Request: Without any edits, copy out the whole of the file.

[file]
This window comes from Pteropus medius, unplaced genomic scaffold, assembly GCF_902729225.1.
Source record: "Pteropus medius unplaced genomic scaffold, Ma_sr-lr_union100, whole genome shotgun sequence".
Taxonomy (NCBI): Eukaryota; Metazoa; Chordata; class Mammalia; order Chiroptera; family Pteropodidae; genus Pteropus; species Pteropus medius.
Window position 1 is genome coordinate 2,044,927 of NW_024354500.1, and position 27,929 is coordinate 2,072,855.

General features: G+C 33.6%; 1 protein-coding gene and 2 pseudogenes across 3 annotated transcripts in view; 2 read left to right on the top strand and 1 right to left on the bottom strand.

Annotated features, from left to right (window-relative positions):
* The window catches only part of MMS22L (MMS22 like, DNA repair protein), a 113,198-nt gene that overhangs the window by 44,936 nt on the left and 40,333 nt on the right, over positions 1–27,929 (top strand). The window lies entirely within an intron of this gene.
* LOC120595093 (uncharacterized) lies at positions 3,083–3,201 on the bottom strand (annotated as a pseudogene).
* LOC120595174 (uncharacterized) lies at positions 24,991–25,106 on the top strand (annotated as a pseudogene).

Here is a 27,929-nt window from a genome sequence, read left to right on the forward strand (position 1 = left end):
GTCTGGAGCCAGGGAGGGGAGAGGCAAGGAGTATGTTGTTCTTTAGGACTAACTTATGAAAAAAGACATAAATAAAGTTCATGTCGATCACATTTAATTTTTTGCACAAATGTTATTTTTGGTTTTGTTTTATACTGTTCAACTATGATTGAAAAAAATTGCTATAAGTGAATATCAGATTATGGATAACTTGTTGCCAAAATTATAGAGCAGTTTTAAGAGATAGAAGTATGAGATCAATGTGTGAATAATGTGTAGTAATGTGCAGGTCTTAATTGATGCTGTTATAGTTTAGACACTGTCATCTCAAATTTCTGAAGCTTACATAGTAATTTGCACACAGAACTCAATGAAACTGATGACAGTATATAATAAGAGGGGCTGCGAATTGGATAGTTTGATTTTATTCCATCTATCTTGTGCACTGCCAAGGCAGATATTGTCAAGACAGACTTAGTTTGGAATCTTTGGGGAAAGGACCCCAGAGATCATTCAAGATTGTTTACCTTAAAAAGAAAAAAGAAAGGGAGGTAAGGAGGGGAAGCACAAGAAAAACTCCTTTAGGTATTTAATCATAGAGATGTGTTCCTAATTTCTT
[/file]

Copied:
This window comes from Pteropus medius, unplaced genomic scaffold, assembly GCF_902729225.1.
Source record: "Pteropus medius unplaced genomic scaffold, Ma_sr-lr_union100, whole genome shotgun sequence".
Taxonomy (NCBI): Eukaryota; Metazoa; Chordata; class Mammalia; order Chiroptera; family Pteropodidae; genus Pteropus; species Pteropus medius.
Window position 1 is genome coordinate 2,044,927 of NW_024354500.1, and position 27,929 is coordinate 2,072,855.

General features: G+C 33.6%; 1 protein-coding gene and 2 pseudogenes across 3 annotated transcripts in view; 2 read left to right on the top strand and 1 right to left on the bottom strand.

Annotated features, from left to right (window-relative positions):
* The window catches only part of MMS22L (MMS22 like, DNA repair protein), a 113,198-nt gene that overhangs the window by 44,936 nt on the left and 40,333 nt on the right, over positions 1–27,929 (top strand). The window lies entirely within an intron of this gene.
* LOC120595093 (uncharacterized) lies at positions 3,083–3,201 on the bottom strand (annotated as a pseudogene).
* LOC120595174 (uncharacterized) lies at positions 24,991–25,106 on the top strand (annotated as a pseudogene).

Here is a 27,929-nt window from a genome sequence, read left to right on the forward strand (position 1 = left end):
GTCTGGAGCCAGGGAGGGGAGAGGCAAGGAGTATGTTGTTCTTTAGGACTAACTTATGAAAAAAGACATAAATAAAGTTCATGTCGATCACATTTAATTTTTTGCACAAATGTTATTTTTGGTTTTGTTTTATACTGTTCAACTATGATTGAAAAAAATTGCTATAAGTGAATATCAGATTATGGATAACTTGTTGCCAAAATTATAGAGCAGTTTTAAGAGATAGAAGTATGAGATCAATGTGTGAATAATGTGTAGTAATGTGCAGGTCTTAATTGATGCTGTTATAGTTTAGACACTGTCATCTCAAATTTCTGAAGCTTACATAGTAATTTGCACACAGAACTCAATGAAACTGATGACAGTATATAATAAGAGGGGCTGCGAATTGGATAGTTTGATTTTATTCCATCTATCTTGTGCACTGCCAAGGCAGATATTGTCAAGACAGACTTAGTTTGGAATCTTTGGGGAAAGGACCCCAGAGATCATTCAAGATTGTTTACCTTAAAAAGAAAAAAGAAAGGGAGGTAAGGAGGGGAAGCACAAGAAAAACTCCTTTAGGTATTTAATCATAGAGATGTGTTCCTAATTTCTT